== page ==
This story raises a profound question: is America ready for a radical shift in its political stance? On the one hand, the polls show that Mr. Biden has a huge lead over Mr. Sanders and all the other candidates of the farther left. On the other hand, polls also show that a big majority of Americans are in favor of Medicare for all and serious action on climate change. On the third hand, the polls also show that popular support for action on climate change fades when people are asked whether they’re willing to pay $4 for a gallon of gasoline to fight climate change.
The younger members of the Democratic Party are quite certain that America is ready for a big change, but they tend to be parochial in their views, not appreciating the amount of voting power that the Trump advocates possess. I myself would prefer such a dramatic change, but I have serious doubts that there’s enough voting oomph to make such changes happen. Even if we were to elect Mr. Sanders to the White House, there might still be enough Republicans in the Senate to obstruct any progress.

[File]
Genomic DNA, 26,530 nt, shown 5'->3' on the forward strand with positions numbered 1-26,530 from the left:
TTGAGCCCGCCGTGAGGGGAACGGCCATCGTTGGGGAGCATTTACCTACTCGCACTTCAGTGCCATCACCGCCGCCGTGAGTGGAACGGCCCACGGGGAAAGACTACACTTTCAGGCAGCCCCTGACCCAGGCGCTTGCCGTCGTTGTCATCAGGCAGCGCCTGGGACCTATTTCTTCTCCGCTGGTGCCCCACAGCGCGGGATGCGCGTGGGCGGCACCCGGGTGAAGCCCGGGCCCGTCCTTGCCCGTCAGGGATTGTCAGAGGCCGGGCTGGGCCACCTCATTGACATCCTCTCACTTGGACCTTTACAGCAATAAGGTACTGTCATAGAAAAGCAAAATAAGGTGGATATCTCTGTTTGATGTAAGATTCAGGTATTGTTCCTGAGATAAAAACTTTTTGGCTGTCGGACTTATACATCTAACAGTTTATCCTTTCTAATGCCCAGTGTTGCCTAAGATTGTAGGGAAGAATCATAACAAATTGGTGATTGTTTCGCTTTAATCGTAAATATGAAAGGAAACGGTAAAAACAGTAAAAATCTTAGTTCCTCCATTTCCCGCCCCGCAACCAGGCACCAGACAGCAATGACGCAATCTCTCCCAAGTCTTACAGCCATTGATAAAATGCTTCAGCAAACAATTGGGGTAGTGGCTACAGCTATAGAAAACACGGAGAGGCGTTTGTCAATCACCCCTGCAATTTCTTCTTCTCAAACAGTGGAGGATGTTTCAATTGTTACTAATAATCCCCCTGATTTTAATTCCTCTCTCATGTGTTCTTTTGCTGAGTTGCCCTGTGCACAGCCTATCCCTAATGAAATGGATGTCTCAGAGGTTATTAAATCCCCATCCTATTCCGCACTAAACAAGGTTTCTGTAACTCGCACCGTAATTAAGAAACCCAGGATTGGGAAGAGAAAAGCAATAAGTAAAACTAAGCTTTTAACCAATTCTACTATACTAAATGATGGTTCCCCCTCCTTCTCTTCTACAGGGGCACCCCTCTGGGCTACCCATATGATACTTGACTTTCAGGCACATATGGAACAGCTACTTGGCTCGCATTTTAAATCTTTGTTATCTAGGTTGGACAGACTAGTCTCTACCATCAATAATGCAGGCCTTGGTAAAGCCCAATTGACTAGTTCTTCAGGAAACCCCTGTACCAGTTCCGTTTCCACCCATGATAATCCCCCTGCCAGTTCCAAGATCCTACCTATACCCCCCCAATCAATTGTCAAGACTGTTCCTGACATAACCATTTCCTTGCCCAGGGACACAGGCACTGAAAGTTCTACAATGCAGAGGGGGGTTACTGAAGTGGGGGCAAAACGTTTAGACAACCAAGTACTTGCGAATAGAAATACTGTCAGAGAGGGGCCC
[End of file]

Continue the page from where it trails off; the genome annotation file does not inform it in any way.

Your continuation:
Two subsidiary questions:
- Are Republicans truly willing to compromise? Mr. Obama learned the hard way that the Republicans would never compromise on anything; that’s why he had to resort to Executive Orders to get anything done. Even his nominee for the Supreme Court, Mr. Garland, a moderate by any measure, was stonewalled by the Senate. There’s no reason to believe that Republicans will have an epiphany and work with Mr. Biden.
- For the long term, Mr. Biden is right. Sure, we’re likely to enjoy a Blue Tsunami in 2020, and have strong enough majorities in Congress to get a lot of things done. But what happens in 2022, when the blue lead will fade? Even in the best of circumstances, in which the Democrats retain control of the government for, say, eight years, the time will come when the Republicans are back in power. Won’t they simply reverse all the progress we’ve made? Mr. Biden’s strategy ensures that the compromises he hammers out will have staying power. Do we really want to descend into a seesaw political environment?